Bismarck city attorney harassed, threatened over COVID-19 response
Jannelle Combs reported the harassment to local police on Saturday.
BISMARCK — Bismarck City Attorney Jannelle Combs said she has been targeted with social media harassment and a public campaign to get her fired for her role in the enforcement of local COVID-19 precautions.
In emails and social media posts dating back to at least late October, Combs said some Bismarck locals have lobbied for her to be fired for fulfilling her responsibilities as city attorney. An escalation of this harassment, including some threats of physical harm, over the last few days prompted Combs to file a police report on Saturday, Dec. 5.
“The thing is with bullies that if you don’t stand up to them, if someone doesn’t, they’re just going to keep doing it, and that’s not right for city employees,” Combs said on Monday. Combs is the second Bismarck-area official to be targeted with harassment over enforcement of COVID-19 precautions, after Renae Moch, director of Bismarck-Burleigh Public Health, reported similar responses to her work in September.
"They're just going from one target to the next," Combs said.
Criticism of Combs generated momentum over the weekend in a private Facebook group called North Dakota Freedom Defenders, which includes more than 5,000 members. One now-deleted post invited members to “pack the room, hallway, and overflow” a City Commission meeting this Tuesday to air their grievances against Combs. “Anyone who is sick of the control and manipulation of Ms. Combs NEEDS to attend this meeting!” wrote the post's author. The post received more than 100 likes and prompted a thread of complaints about Combs in the comment section. A moderator of the group did not immediately respond to a Facebook message seeking comment for this story.
One comment with a small number of likes suggested “blanket parties” in response to Combs’ city attorney work, seeming to reference a hazing or corporal punishment tactic associated with military groups that involves restraining a victim under a blanket and hitting them repeatedly. A separate #FireCombs hashtag started on Facebook in November, according to posts still public on the platform.
Gloria David, a spokeswoman for the city of Bismarck, said the harassment of Combs has recently “risen to a new level.” According to Combs, city commissioners and Mayor Steve Bakken have received emails calling for her firing dating back to the institution of a Bismarck mask directive in mid-October.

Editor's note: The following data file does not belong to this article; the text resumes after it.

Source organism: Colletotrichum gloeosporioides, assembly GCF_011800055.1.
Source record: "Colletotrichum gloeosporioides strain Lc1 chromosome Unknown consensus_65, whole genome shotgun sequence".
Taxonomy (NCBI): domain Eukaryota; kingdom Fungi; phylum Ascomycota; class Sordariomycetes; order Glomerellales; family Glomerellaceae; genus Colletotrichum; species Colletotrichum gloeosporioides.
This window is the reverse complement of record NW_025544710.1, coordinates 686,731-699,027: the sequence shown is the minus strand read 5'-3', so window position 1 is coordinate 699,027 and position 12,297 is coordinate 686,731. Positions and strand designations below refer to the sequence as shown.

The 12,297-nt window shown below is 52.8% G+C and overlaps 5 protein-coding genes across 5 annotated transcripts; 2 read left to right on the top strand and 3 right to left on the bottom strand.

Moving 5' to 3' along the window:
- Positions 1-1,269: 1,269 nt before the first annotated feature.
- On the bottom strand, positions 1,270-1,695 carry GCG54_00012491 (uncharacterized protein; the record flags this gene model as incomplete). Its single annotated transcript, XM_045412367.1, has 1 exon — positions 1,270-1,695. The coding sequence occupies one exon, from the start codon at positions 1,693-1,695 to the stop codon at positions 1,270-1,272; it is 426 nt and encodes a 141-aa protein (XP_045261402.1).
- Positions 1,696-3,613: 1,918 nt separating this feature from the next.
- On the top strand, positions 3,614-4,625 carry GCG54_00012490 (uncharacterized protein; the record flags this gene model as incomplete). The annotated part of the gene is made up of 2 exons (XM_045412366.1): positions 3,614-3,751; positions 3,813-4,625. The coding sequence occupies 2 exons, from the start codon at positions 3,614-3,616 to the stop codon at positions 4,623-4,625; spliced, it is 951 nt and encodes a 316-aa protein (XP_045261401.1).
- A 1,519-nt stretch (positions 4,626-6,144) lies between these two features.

Combs noted that she has taken a collaborative approach to working with local businesses, checking in on owners after receiving reports about them to help them get into compliance, rather than reporting them to police. She said she has frequently been accused of wanting to fine or imprison people for noncompliance with masking or other pandemic precautions, allegations that she stressed are false.
“The bottom line is this is a government employee who has been doing the job that has been set forward for her by the City Commission and the executive orders set forward by the governor,” David said.
Combs noted that she has lately shouldered some of the more controversial pandemic mitigation jobs to take the target off of her colleague Moch, director of Bismarck-Burleigh Public Health. In emails, phone calls and social media posts earlier this fall, Moch was called “a tyrant and a Nazi” for performing her duties as the coordinator of the local COVID-19 task force.
Moch, an early advocate of mask mandates in North Dakota’s capital city, said it’s “ridiculous” that officials are being bullied simply for doing their jobs. Moch noted that she had never received any kind of vitriol from residents prior to the pandemic.
“What I went through was horrid and painful, and I feel bad that (Combs) is trying to endure the same things,” Moch said.
Moch also noted that she doesn’t know why she and Combs have been picked on while their counterparts in other North Dakota cities, like Fargo and Grand Forks, haven’t gotten the same treatment. However, Moch said she has heard that other local officials across the country have been harassed in the same way for recommending and enforcing public health measures during the pandemic.
Instead of persecuting an official with personal assaults, Moch said disgruntled citizens should take up disagreements with their elected leaders and “address the issue, not the person.”
And while Combs said she had hoped division and anger over masks and other pandemic precautions would subside after the presidential election, the behavior has actually ramped up since then. Taking to her own Facebook page recently, Combs asked that any members of the North Dakota Freedom Defenders unfriend her on the platform and expressed her disappointment in the community's actions.
“They’ve already done it to one of our employees, and the buck stops here,” Combs said.
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